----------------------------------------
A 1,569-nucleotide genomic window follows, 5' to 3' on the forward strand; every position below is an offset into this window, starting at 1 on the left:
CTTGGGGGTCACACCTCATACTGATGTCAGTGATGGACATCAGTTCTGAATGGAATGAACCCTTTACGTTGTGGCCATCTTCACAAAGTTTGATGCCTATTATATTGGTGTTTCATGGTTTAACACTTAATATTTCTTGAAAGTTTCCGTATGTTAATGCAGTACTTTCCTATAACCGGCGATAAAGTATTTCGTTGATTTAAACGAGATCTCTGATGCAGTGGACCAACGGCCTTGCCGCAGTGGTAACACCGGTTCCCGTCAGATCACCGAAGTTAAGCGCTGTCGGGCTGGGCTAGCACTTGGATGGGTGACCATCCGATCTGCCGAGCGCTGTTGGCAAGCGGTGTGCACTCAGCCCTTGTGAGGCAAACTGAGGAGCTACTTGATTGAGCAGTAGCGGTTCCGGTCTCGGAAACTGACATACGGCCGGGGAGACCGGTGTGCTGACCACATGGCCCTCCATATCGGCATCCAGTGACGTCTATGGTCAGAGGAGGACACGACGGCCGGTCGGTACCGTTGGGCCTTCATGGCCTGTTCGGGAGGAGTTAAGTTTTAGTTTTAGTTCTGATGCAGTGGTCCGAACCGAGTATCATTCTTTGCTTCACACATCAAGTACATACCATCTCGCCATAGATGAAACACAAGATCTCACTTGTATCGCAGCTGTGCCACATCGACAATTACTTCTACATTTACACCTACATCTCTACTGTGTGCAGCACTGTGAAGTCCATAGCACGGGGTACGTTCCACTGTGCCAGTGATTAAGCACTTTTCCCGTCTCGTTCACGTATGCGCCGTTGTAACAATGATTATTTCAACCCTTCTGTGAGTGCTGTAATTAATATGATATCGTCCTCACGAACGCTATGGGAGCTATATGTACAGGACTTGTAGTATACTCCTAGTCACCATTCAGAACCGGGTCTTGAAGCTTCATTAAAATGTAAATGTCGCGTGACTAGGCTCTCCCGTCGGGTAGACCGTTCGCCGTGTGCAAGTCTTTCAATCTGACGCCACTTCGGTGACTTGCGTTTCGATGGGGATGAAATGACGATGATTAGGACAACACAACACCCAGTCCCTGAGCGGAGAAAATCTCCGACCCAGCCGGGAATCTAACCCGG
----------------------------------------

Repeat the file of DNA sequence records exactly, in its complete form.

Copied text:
A 1,569-nucleotide genomic window follows, 5' to 3' on the forward strand; every position below is an offset into this window, starting at 1 on the left:
CTTGGGGGTCACACCTCATACTGATGTCAGTGATGGACATCAGTTCTGAATGGAATGAACCCTTTACGTTGTGGCCATCTTCACAAAGTTTGATGCCTATTATATTGGTGTTTCATGGTTTAACACTTAATATTTCTTGAAAGTTTCCGTATGTTAATGCAGTACTTTCCTATAACCGGCGATAAAGTATTTCGTTGATTTAAACGAGATCTCTGATGCAGTGGACCAACGGCCTTGCCGCAGTGGTAACACCGGTTCCCGTCAGATCACCGAAGTTAAGCGCTGTCGGGCTGGGCTAGCACTTGGATGGGTGACCATCCGATCTGCCGAGCGCTGTTGGCAAGCGGTGTGCACTCAGCCCTTGTGAGGCAAACTGAGGAGCTACTTGATTGAGCAGTAGCGGTTCCGGTCTCGGAAACTGACATACGGCCGGGGAGACCGGTGTGCTGACCACATGGCCCTCCATATCGGCATCCAGTGACGTCTATGGTCAGAGGAGGACACGACGGCCGGTCGGTACCGTTGGGCCTTCATGGCCTGTTCGGGAGGAGTTAAGTTTTAGTTTTAGTTCTGATGCAGTGGTCCGAACCGAGTATCATTCTTTGCTTCACACATCAAGTACATACCATCTCGCCATAGATGAAACACAAGATCTCACTTGTATCGCAGCTGTGCCACATCGACAATTACTTCTACATTTACACCTACATCTCTACTGTGTGCAGCACTGTGAAGTCCATAGCACGGGGTACGTTCCACTGTGCCAGTGATTAAGCACTTTTCCCGTCTCGTTCACGTATGCGCCGTTGTAACAATGATTATTTCAACCCTTCTGTGAGTGCTGTAATTAATATGATATCGTCCTCACGAACGCTATGGGAGCTATATGTACAGGACTTGTAGTATACTCCTAGTCACCATTCAGAACCGGGTCTTGAAGCTTCATTAAAATGTAAATGTCGCGTGACTAGGCTCTCCCGTCGGGTAGACCGTTCGCCGTGTGCAAGTCTTTCAATCTGACGCCACTTCGGTGACTTGCGTTTCGATGGGGATGAAATGACGATGATTAGGACAACACAACACCCAGTCCCTGAGCGGAGAAAATCTCCGACCCAGCCGGGAATCTAACCCGG